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My Child, My ‘Friend?’

Parents Shouldn’t Be Their Kids’ Friend—Except on Facebook


As a mom or dad, you hear it all the time. Too often. It’s one of those firm parenting axioms recited by smug sages—like “sleep when your baby sleeps”—that’s as nonnegotiable as it is unachievable.

Children don’t need a friend,” the advice goes. “They need a parent.” And it’s true. Except on Facebook, where it turns out to be entirely false.

After years of careful evasion, my husband and I finally let our 8th grader create a Facebook account. We’d been holding out, we said, because publishing personal information to hundreds of people requires a modicum of maturity; crude comments and damning photos can have disastrous consequences.

Starshine Roshell

But here was the real reason: We didn’t want him to see our crude comments and damning photos on Facebook: The status updates whining about our kids’ whining. The picture of dual-mounted street signs at the intersection of Inyo and Butte. The absurd pages I support, including one called “When I was a kid I thought Cal Worthington said ‘Pussycow,’ not ‘Go See Cal.’”

But our reasons for keeping the kid off social-networking sites (“Beware the cyber bullies, whatever those are”) were growing thinner, and our hypocrisy (“We’ll discuss this later, son; I’m busy on Facebook now”) ever fatter. So we caved.

We set up basic parameters for privacy (only “friend” folks you’ve met in person), courtesy (accept any friend requests from family members), and personal responsibility (schoolwork comes first). We warned him that all activity can potentially be seen by future employers, college admission reps, and girls who will never, ever date him because he listed The Zombie Survival Guide among his favorite books.

We took some friends’ advice, too: We bid adieu to our own Facebook freedom (farewell, fair crudeness!) and friended him so that we could monitor his netiquette and make sure he’s using the tool conscientiously—the way we’d stand guard if he were using a Cuisinart or a nail gun.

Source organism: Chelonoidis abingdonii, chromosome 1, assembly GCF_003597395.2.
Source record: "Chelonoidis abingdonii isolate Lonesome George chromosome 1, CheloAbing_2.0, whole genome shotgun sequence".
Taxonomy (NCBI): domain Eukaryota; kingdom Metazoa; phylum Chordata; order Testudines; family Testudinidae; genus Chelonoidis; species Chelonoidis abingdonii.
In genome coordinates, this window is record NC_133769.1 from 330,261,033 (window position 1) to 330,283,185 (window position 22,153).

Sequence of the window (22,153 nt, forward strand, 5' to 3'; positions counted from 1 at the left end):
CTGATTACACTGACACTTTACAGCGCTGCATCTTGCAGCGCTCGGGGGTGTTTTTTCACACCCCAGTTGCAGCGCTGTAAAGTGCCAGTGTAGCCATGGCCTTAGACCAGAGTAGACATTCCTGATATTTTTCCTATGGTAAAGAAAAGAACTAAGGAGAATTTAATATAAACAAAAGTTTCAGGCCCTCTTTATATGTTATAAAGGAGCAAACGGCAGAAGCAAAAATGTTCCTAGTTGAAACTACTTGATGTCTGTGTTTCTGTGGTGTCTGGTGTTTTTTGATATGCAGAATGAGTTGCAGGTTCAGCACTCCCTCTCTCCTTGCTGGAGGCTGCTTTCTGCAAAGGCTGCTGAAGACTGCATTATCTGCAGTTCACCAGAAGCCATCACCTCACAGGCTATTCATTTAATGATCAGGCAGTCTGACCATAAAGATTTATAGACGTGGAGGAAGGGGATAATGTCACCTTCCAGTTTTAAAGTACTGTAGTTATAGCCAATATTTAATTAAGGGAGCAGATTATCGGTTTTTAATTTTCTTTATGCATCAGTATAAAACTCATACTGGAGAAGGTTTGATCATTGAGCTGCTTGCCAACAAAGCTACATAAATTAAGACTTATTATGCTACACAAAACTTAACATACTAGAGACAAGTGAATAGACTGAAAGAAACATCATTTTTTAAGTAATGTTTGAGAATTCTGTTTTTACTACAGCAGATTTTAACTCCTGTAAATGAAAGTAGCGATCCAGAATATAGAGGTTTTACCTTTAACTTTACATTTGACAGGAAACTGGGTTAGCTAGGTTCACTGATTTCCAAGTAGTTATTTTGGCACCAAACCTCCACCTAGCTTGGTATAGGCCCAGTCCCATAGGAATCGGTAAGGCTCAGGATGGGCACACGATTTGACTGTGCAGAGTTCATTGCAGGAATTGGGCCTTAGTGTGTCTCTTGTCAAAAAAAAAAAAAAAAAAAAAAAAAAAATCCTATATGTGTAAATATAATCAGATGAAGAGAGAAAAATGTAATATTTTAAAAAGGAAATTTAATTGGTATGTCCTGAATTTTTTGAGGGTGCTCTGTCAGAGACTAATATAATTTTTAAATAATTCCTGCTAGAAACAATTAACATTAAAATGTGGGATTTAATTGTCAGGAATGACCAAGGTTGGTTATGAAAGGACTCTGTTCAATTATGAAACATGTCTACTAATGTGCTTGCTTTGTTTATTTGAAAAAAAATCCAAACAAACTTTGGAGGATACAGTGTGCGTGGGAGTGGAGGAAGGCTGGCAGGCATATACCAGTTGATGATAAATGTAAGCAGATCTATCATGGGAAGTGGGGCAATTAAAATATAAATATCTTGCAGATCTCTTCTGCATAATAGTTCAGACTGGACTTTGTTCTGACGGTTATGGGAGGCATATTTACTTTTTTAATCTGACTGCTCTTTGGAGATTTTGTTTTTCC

Case in point: A friend of mine asked her high-schooler to unfriend his Grammy because of “too-frequent F-bombs.” To clarify, his F-bombs, not Grammy’s.

Being friends with your kids on Facebook provides invaluable, and otherwise invisible, insight to their social worlds. But you’re supposed to lurk surreptitiously rather than posting “Love you, sweetie!” on their public pages—as my son’s auntie did, to his utter astonishment and horror. In other words: You’re supposed to be a friend, not a parent.

I wrote on my daughter’s wall once and got reprimanded big-time,” one mom told me. “She said it was like I ‘kissed her’ in public and a total embarrassment.”

The real Facebook friend-emonium comes at the next level, though: Do you friend your kids’ friends? Much as I truly—truly—don’t want to know when my son’s pals change their relationship statuses to “it’s complicated” (Please. Really?), it’s nice to know grown-up eyes glimpse every word they type. It’s the digital equivalent of a small town: No underage beer reference or oh-no-she-didn’t bra snapshot goes unnoticed.

I’m friends with all my closest friends’ parents and my mom,” said a junior-high girl I know. “I don’t have a problem with it until I’m up really late with my friends writing stuff on Facebook and their parents comment, telling us to go to bed.”

My son’s friends friend me all the time,” says the F-bomber’s mom. “I like it, but it drives him crazy—especially when I hear hot gossip before he does.”

Wait, now, we can’t be parents, and we can’t be friends, either? And we can’t even whine about it on Facebook?

Status update: Help. Where are those smug sages when you need ‘em?

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Starshine Roshell is the author of Wife on the Edge.

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